New study and interactive map point to environmental justice disparities (and solutions) in land conservation
A new study in Environmental Research Letters shows striking disparities in the distribution of conserved land across multiple dimensions of social marginalization in New England—and creates a tool to help address them.
In a New England-wide analysis, the researchers found that communities in the lowest income quartile, and communities with the highest proportions of people of color have access to only about half as much protected land near where they live. These disparities persist across urban, suburban, and rural communities, and across decades.
"This is consistent with the very long history of exclusion and marginalization in conservation efforts," says Boston-based social justice scholar Neenah Estrella-Luna, a co-author on the study. "We know that protected open space provides positive opportunities for recreation, social activities, mental and physical health, interactions with nature, food production, and resilience to heat waves. Disparities in access to these benefits that are patterned on race or other characteristics of marginalization require redress. This is a moral imperative."
But the team, which also included Harvard Forest researchers Lucy Lee and Jonathan Thompson, and Katharine Sims and Margot Lurie ('21) of Amherst College—didn't stop at identifying the problems. They also created tools that can inform community-led efforts to solve them.
The researchers analyzed lands that rank highly with conventional conservation criteria—such as wildlife habitat, drinking water, and carbon sequestration—and mapped their relationship with lands that rank highly for human environmental justice criteria—including communities with low income, high percentages of people of color, and high percentages of English language learners. They found that the two sometimes don't overlap, and that future land protection that follows the same patterns as in the past could further deepen environmental justice disparities.
"There are many reasons for protecting land," explains Lucy Lee, co-author and Harvard Forest Research Assistant. "By analyzing how conservation has played out with specific underlying motivations, we could compare how prioritizing land in different ways would align, or not align, with environmental justice."
The team created a new prioritization system to help communities, state agencies, and conservation organizations identify specific opportunities for future conservation based on environmental justice criteria. They also built a free, online mapping tool to highlight these opportunities on the landscape.
"Until now, there hasn't been an explicit way to show how protected areas across the region are distributed in relationship to environmental justice focus areas," explains co-author Jonathan Thompson, a Senior Ecologist at Harvard Forest. "Several regional conservation groups have already reached out to us, saying they'd like to use this tool as part of their conservation prioritization process."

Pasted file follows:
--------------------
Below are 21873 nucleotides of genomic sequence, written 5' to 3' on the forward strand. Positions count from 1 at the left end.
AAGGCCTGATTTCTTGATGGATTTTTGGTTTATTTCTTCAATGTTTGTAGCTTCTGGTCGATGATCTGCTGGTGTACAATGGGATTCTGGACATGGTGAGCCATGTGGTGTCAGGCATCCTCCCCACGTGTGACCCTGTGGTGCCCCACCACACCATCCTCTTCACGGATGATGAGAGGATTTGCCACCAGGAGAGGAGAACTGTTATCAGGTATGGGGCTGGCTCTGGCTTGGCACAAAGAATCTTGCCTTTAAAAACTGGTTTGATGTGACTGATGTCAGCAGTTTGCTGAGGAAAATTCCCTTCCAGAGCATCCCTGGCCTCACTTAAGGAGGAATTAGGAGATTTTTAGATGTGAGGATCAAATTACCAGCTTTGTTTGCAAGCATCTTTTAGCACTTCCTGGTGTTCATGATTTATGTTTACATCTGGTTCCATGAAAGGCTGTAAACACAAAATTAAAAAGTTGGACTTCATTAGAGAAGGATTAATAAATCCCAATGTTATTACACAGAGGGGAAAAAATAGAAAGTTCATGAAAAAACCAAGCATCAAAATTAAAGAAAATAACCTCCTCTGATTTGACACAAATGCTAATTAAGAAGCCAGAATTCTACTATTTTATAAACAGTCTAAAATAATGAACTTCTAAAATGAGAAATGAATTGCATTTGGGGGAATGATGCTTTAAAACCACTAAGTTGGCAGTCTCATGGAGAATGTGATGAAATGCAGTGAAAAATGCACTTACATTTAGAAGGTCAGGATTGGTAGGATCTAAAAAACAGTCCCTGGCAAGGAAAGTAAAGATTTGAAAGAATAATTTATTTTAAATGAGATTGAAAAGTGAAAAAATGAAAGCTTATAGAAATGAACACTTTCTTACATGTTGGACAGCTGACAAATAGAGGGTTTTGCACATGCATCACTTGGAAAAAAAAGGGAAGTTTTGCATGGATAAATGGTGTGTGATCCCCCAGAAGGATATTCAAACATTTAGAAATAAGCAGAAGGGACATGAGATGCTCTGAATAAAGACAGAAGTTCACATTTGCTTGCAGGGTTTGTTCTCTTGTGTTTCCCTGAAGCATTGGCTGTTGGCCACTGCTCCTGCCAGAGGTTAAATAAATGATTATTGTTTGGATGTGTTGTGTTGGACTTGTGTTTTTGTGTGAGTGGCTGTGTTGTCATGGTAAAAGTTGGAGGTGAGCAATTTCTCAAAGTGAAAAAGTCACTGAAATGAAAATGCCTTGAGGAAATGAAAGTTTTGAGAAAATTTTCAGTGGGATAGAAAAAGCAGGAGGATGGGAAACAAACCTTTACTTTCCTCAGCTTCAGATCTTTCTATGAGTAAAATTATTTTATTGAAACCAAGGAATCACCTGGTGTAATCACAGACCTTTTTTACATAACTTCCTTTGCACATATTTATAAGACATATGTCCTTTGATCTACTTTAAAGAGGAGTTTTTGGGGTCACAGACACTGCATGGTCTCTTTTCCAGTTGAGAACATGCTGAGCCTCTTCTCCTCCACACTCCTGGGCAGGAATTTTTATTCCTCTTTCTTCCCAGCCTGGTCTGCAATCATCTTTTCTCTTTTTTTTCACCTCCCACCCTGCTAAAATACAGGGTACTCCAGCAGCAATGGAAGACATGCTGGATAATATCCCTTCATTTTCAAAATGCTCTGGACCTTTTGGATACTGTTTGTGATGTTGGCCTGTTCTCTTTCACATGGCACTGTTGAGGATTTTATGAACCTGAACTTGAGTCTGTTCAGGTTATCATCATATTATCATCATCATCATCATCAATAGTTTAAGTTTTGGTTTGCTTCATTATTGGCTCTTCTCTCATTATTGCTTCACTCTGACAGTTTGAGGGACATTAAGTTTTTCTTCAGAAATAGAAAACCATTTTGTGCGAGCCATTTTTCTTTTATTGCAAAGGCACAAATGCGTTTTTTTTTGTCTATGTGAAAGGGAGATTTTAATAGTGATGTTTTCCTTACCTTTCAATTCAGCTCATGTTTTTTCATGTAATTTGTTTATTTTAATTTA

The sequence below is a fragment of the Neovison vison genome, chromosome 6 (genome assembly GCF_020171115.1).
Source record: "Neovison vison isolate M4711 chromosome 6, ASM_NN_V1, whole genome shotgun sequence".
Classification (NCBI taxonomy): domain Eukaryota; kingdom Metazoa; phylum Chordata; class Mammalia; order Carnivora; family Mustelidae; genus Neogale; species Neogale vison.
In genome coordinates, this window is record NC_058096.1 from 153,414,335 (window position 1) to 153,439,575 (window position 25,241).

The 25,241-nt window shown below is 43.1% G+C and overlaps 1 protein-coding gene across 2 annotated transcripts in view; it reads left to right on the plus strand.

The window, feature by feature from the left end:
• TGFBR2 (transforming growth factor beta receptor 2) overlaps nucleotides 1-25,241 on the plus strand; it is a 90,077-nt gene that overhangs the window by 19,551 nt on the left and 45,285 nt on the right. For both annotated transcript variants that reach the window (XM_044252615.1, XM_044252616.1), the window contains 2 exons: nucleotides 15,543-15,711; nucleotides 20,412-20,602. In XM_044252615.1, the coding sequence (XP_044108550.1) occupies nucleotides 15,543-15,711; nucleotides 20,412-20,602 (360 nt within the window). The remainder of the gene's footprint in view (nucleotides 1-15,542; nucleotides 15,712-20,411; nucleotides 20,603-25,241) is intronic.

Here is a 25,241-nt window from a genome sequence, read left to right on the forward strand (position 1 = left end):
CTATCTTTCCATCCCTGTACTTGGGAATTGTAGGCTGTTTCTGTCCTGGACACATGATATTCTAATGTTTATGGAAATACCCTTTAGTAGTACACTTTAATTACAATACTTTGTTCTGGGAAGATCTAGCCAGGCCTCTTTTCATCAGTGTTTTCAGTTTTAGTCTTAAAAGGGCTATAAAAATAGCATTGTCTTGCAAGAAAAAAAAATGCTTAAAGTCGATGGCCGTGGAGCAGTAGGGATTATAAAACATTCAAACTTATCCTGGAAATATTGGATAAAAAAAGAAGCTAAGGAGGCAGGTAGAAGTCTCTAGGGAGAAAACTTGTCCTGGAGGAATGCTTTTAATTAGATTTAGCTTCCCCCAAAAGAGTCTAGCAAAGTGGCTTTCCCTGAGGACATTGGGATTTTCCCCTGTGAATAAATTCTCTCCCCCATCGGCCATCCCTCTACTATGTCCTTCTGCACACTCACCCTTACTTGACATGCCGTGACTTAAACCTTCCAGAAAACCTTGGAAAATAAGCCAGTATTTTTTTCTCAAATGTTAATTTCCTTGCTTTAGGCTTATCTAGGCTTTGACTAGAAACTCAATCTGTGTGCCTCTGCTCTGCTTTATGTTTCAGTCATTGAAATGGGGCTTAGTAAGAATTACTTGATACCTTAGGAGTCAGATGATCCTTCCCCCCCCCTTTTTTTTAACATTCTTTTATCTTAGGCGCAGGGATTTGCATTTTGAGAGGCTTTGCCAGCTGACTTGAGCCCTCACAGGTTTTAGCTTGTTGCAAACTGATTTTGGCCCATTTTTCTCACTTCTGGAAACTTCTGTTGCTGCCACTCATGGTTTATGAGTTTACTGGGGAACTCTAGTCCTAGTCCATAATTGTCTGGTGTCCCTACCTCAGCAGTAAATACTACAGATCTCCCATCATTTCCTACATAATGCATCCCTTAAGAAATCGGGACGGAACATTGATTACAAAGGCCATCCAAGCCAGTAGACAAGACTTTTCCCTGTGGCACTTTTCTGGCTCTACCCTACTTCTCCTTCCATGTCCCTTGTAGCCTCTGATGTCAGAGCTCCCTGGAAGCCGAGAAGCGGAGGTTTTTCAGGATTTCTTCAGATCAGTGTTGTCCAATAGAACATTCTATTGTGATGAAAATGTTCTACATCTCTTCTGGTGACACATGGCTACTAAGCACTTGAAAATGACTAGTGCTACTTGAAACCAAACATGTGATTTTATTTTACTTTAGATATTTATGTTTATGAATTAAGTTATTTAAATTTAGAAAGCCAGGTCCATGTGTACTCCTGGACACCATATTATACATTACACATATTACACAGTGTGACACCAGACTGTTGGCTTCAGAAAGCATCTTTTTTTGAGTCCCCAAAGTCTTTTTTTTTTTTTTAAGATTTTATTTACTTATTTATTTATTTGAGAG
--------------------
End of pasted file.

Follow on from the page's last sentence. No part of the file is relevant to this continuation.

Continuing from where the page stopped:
The research team emphasizes that this tool is meant to inform and support locally led efforts that center marginalized communities and their self-determined goals.
Estrella-Luna explains, "It's really important to remember that conservation as we know it began with the explicit idea that the natural environment is only 'good' if it is devoid of humans, particularly Indigenous people, other people of color, and poor people. The only way to repair centuries of exclusion, neglect, and marginalization is to make justice and equity central goals of resilience planning."
Margot Lurie, whose academic internship work at Amherst College helped to catalyze the research, also emphasized the importance of processes for community engagement and consent: "We hope that this tool can both empower local communities interested in protecting nearby land and offer guidance to conservation organizations regarding who needs to be at the table in land-use planning decisions."
The study highlighted the multiple environmental burdens faced by marginalized communities. Ninety-six percent of the areas identified in the study as environmental justice focus areas contained at least one EPA-listed brownfield site—land where pollutants and contaminants complicate redevelopment.
Despite that, the team points to the importance of restoring existing developed land, including improving forest canopy in marginalized communities, and building new partnerships that can increase access to existing open space.
Lead author Katharine Sims, Professor of Economics and Environmental Studies at Amherst College, notes that there are many ways to improve access that go beyond new land conservation, including better transportation to existing areas, park entry points that are walkable and connected to communities, and stronger support for urban food production spaces. "Conservation organizations are also increasingly understanding that even when greenspace has been available, access has been limited for many by personal experiences of racism or exclusion," Sims points out. "Changes in leadership structure, outreach, and programming can increase access by making open spaces truly welcoming to all."
More information: Katharine Sims et al, Environmental justice criteria for new land protection can inform efforts to address disparities in access to nearby open space, Environmental Research Letters (2022). DOI: 10.1088/1748-9326/ac6313
Mapping tool: harvard-cga.maps.arcgis.com/ap … 4918895b59de4e9842cb
Journal information: Environmental Research Letters
Provided by Harvard University